The next step is to test count-up. We will write a minimal test that first calls count-up once, and then check the count using get-count. As mentioned, Clarinet will refresh the chain state for every test so that the starting conditions are always the same. We therefore know that the first count-up call will always result in the counter for that tx-sender to be u1.

Clarinet.test({
    name: "count-up counts up for the tx-sender",
    async fn(chain: Chain, accounts: Map<string, Account>) {
        // Get the deployer account.
        let deployer = accounts.get('deployer')!;

        // Mine a block with one transaction.
        let block = chain.mineBlock([
            // Generate a contract call to count-up from the deployer address.
            Tx.contractCall('counter', 'count-up', [], deployer.address)
        ]);

        // Get the first (and only) transaction receipt.
        let [receipt] = block.receipts;

        // Assert that the returned result is a boolean true.
        receipt.result.expectOk().expectBool(true);

        // Get the counter value.
        let count = chain.callReadOnlyFn('counter', 'get-count', [types.principal(deployer.address)], deployer.address);

        // Assert that the returned result is a u1.
        count.result.expectUint(1);
    }
});

Clarinet simulates the mining process by calling chain.mineBlock() with an array of transactions. The contract call transactions themselves are constructed using the Tx.contractCall(). The Clarinet TypeScript library provides a lot of helper functions to mine blocks, construct transactions, and create function arguments. Inspect the source or see the Clarinet documentation for a full overview.

Testing the multiplayer aspect

Although the two tests we have written cover all code paths in our smart contract, it makes sense to add another test that explicitly tests the multiplayer aspect of our contract.

Clarinet.test({
    name: "counters are specific to the tx-sender",
    async fn(chain: Chain, accounts: Map<string, Account>) {
        // Get some accounts
        let deployer = accounts.get('deployer')!;
        let wallet1 = accounts.get('wallet_1')!;
        let wallet2 = accounts.get('wallet_2')!;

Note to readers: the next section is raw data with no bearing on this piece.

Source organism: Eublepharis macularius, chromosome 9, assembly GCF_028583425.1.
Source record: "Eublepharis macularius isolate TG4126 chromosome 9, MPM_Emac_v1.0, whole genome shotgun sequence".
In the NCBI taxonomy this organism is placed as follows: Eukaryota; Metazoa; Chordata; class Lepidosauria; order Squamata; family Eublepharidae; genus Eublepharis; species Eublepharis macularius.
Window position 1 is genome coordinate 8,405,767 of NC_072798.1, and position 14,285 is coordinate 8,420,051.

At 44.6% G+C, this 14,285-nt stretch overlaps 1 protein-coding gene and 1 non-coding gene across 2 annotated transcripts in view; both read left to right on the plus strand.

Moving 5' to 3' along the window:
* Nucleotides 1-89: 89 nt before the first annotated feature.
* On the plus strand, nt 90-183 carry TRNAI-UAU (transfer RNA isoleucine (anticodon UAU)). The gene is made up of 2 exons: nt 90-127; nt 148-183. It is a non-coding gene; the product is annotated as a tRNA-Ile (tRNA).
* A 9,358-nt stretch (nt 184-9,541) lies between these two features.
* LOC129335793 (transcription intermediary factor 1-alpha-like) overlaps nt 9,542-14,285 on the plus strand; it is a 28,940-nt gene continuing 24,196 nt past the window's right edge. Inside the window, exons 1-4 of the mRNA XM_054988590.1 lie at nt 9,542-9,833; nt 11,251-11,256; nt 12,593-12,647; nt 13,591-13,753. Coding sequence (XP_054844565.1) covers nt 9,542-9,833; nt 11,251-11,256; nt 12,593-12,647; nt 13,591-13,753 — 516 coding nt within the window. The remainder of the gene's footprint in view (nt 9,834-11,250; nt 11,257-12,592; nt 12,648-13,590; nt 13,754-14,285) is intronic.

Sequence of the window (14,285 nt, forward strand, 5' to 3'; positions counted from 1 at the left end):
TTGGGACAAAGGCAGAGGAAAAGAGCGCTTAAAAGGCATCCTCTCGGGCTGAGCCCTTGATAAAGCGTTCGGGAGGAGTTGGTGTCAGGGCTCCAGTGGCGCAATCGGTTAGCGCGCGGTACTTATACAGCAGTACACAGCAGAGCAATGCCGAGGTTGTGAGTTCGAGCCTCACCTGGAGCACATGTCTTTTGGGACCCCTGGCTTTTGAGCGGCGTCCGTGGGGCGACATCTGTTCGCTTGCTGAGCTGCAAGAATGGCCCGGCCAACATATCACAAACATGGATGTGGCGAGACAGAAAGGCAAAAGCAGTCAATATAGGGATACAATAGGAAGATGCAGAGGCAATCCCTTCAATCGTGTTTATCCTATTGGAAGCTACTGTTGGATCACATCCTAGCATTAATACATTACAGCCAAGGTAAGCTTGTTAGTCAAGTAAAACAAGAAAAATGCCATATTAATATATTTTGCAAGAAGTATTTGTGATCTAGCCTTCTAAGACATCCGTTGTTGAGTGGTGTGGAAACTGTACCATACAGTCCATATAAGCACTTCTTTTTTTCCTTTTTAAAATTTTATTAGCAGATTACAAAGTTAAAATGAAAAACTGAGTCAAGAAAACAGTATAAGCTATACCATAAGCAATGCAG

// Mine a few contract calls to count-up
        let block = chain.mineBlock([
            // The deployer account calls count-up zero times.

            // Wallet 1 calls count-up one time.
            Tx.contractCall('counter', 'count-up', [], wallet1.address),

            // Wallet 2 calls count-up two times.
            Tx.contractCall('counter', 'count-up', [], wallet2.address),
            Tx.contractCall('counter', 'count-up', [], wallet2.address),
        ]);

        // Get and assert the counter value for deployer.
        let deployerCount = chain.callReadOnlyFn('counter', 'get-count', [types.principal(deployer.address)], deployer.address);
        deployerCount.result.expectUint(0);

        // Get and assert the counter value for wallet 1.
        let wallet1Count = chain.callReadOnlyFn('counter', 'get-count', [types.principal(wallet1.address)], wallet1.address);
        wallet1Count.result.expectUint(1);

        // Get and assert the counter value for wallet 2.
        let wallet2Count = chain.callReadOnlyFn('counter', 'get-count', [types.principal(wallet2.address)], wallet2.address);
        wallet2Count.result.expectUint(2);
    }
});

Let us again run our tests using clarinet test. Clarinet will execute all tests and show us the result. We should get three ok's. If, not then the output will show you where it went wrong. Edit your code and try again.

Running counter/tests/counter_test.ts
* get-count returns u0 for principals that never called count-up before ... ok (142ms)
* count-up counts up for the tx-sender ... ok (144ms)
* counters are specific to the tx-sender ... ok (148ms)

That concludes our first project. You now know what the entire Clarity smart contract development flow looks like! The full source code of the counter project can be found here: https://github.com/clarity-lang/book/tree/main/projects/counter.